Beware of dragons
There’s another reason why a CIO might volunteer to manage an LOB project — empire building. This is another characteristic that distinguishes the seasoned CIO from the guppy. Successful CIOs drive in their lane. They follow my Nana’s sage advice: “Mind your own beeswax.”
I don’t understand what drives some IT executives to get involved in “improving” business processes in another department or division, and these attentions are often unwelcome in the enterprise. Time and again, these activities are driven by the CIO’s failure to manage his or her own operations well. “Nothing to see here folks, look over there.” If you have time to worry about other people’s jobs and activities, you either don’t have enough to do or you’re doing it poorly.
Should you still have aspirations for building an empire, do some research by binge-watching a few seasons of Game of Thrones. If you have the required analytical skills, and the project turns out to be a success, you may be knighted for your excellent work. However, when things go wrong, aspiring kings and emperors are poisoned, lose their heads or end up uttering “Et tu, Brute?” as they are ushered into a premature retirement. That unassuming line of business executive you stepped on might have a few dragons at her disposal.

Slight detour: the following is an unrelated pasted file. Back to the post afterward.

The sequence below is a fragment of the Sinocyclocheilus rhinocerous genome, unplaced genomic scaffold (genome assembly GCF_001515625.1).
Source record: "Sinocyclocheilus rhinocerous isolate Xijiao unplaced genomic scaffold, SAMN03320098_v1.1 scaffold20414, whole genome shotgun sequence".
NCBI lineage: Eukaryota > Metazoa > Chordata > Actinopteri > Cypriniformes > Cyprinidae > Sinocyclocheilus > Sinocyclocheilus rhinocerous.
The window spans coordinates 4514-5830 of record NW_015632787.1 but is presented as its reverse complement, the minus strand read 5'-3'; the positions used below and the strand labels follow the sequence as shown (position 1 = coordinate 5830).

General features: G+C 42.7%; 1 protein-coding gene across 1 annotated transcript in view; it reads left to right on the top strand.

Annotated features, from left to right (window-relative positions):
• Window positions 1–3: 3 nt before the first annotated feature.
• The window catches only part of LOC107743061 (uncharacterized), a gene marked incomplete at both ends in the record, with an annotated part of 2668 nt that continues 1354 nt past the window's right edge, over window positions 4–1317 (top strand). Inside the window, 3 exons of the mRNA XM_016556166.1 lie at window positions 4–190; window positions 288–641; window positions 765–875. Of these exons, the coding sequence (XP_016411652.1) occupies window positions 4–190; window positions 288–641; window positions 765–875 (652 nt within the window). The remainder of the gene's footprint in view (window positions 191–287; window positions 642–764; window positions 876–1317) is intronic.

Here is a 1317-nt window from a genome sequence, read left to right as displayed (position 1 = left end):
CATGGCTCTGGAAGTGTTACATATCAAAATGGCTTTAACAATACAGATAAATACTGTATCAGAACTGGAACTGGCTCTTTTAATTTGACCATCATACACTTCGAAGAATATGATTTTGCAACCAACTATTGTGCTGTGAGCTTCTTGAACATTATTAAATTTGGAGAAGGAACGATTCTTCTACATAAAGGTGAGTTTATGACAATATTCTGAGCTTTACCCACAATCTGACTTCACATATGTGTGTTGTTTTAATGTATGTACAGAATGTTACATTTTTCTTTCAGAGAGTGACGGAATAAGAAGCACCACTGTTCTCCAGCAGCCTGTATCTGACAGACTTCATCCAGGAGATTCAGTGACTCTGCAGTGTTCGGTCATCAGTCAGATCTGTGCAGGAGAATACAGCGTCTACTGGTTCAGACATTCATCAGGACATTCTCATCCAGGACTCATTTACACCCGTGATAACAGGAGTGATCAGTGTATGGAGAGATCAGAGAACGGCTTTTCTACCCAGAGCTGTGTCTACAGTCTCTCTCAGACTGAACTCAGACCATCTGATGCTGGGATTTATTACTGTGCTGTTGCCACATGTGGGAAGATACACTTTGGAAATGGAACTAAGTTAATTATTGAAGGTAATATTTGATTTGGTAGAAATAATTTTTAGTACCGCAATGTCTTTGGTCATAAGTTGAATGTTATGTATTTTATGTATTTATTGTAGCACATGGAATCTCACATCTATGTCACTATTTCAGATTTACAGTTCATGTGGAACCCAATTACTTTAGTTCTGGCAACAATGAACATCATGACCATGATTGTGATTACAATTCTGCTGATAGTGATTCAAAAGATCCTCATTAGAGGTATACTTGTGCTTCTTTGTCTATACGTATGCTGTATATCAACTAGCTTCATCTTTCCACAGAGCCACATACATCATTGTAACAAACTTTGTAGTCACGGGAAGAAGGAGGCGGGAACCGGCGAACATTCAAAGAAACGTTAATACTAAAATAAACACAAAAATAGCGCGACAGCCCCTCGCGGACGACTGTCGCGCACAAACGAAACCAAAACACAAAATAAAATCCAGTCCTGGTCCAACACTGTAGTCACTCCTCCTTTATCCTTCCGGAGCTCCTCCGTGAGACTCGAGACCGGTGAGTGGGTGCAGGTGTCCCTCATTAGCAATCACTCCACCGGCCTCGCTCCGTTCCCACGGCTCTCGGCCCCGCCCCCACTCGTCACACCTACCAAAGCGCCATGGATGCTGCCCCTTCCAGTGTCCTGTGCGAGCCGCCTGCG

Empire building is bad for business and bad for everyone in the organization. It creates conflicts and resentments and it can lead to massive project failures.
The root cause of enterprise project failure
Why do enterprise and line-of-business projects so often fail? Although it has been written about for 2,500 years by everyone from Aeschylus to Tom Wolfe, the answer isn’t taught in business school. We all learned about the root cause of project failure in high school English class but most of us seem to have forgotten those important lessons. Or perhaps we have never bothered to apply metaphors learned so long ago to our careers.
At the root of it, projects fail because of hubris. The hubris I have seen over the years from CIOs, CEOs and CFOs who were overseeing failed projects has always been incredible to behold. Overconfident and underprepared, they set sail without a compass, a map or enough provisions for the journey. They left port trying to catch a whale with a crew that only knew how to catch minnows. They cast off without knowing where they were going, and they are always astonished when they end up lost at sea. The next time you are asked to manage an LOB project, don’t make the same mistakes.